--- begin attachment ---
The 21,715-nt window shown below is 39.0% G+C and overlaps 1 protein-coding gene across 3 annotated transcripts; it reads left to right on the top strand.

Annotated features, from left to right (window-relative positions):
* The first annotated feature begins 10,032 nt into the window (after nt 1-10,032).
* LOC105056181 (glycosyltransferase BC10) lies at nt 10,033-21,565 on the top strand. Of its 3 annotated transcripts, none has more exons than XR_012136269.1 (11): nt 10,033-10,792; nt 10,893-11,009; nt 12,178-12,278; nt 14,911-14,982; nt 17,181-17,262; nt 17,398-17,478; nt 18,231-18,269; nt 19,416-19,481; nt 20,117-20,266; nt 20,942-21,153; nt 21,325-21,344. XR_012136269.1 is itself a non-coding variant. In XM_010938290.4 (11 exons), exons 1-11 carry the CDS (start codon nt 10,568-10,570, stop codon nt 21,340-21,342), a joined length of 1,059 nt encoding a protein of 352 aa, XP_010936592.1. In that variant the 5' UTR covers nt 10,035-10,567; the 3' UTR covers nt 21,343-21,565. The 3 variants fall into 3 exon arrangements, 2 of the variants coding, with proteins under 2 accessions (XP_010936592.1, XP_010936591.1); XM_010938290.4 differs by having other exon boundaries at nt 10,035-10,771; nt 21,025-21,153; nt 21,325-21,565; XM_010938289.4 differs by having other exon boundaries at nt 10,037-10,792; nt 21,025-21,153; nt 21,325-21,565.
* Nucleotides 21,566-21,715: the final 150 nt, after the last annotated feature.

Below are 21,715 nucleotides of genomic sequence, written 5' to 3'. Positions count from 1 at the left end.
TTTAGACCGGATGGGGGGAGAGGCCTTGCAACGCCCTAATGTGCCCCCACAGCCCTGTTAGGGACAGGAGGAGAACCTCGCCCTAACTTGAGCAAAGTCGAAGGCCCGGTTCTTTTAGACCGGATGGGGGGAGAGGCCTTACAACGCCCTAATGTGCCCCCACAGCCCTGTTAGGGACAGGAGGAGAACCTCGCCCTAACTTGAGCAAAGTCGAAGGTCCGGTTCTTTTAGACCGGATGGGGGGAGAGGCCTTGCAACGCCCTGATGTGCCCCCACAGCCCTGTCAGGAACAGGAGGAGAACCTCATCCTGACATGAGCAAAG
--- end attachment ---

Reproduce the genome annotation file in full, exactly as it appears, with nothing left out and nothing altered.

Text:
The 21,715-nt window shown below is 39.0% G+C and overlaps 1 protein-coding gene across 3 annotated transcripts; it reads left to right on the top strand.

Annotated features, from left to right (window-relative positions):
* The first annotated feature begins 10,032 nt into the window (after nt 1-10,032).
* LOC105056181 (glycosyltransferase BC10) lies at nt 10,033-21,565 on the top strand. Of its 3 annotated transcripts, none has more exons than XR_012136269.1 (11): nt 10,033-10,792; nt 10,893-11,009; nt 12,178-12,278; nt 14,911-14,982; nt 17,181-17,262; nt 17,398-17,478; nt 18,231-18,269; nt 19,416-19,481; nt 20,117-20,266; nt 20,942-21,153; nt 21,325-21,344. XR_012136269.1 is itself a non-coding variant. In XM_010938290.4 (11 exons), exons 1-11 carry the CDS (start codon nt 10,568-10,570, stop codon nt 21,340-21,342), a joined length of 1,059 nt encoding a protein of 352 aa, XP_010936592.1. In that variant the 5' UTR covers nt 10,035-10,567; the 3' UTR covers nt 21,343-21,565. The 3 variants fall into 3 exon arrangements, 2 of the variants coding, with proteins under 2 accessions (XP_010936592.1, XP_010936591.1); XM_010938290.4 differs by having other exon boundaries at nt 10,035-10,771; nt 21,025-21,153; nt 21,325-21,565; XM_010938289.4 differs by having other exon boundaries at nt 10,037-10,792; nt 21,025-21,153; nt 21,325-21,565.
* Nucleotides 21,566-21,715: the final 150 nt, after the last annotated feature.

Below are 21,715 nucleotides of genomic sequence, written 5' to 3'. Positions count from 1 at the left end.
TTTAGACCGGATGGGGGGAGAGGCCTTGCAACGCCCTAATGTGCCCCCACAGCCCTGTTAGGGACAGGAGGAGAACCTCGCCCTAACTTGAGCAAAGTCGAAGGCCCGGTTCTTTTAGACCGGATGGGGGGAGAGGCCTTACAACGCCCTAATGTGCCCCCACAGCCCTGTTAGGGACAGGAGGAGAACCTCGCCCTAACTTGAGCAAAGTCGAAGGTCCGGTTCTTTTAGACCGGATGGGGGGAGAGGCCTTGCAACGCCCTGATGTGCCCCCACAGCCCTGTCAGGAACAGGAGGAGAACCTCATCCTGACATGAGCAAAG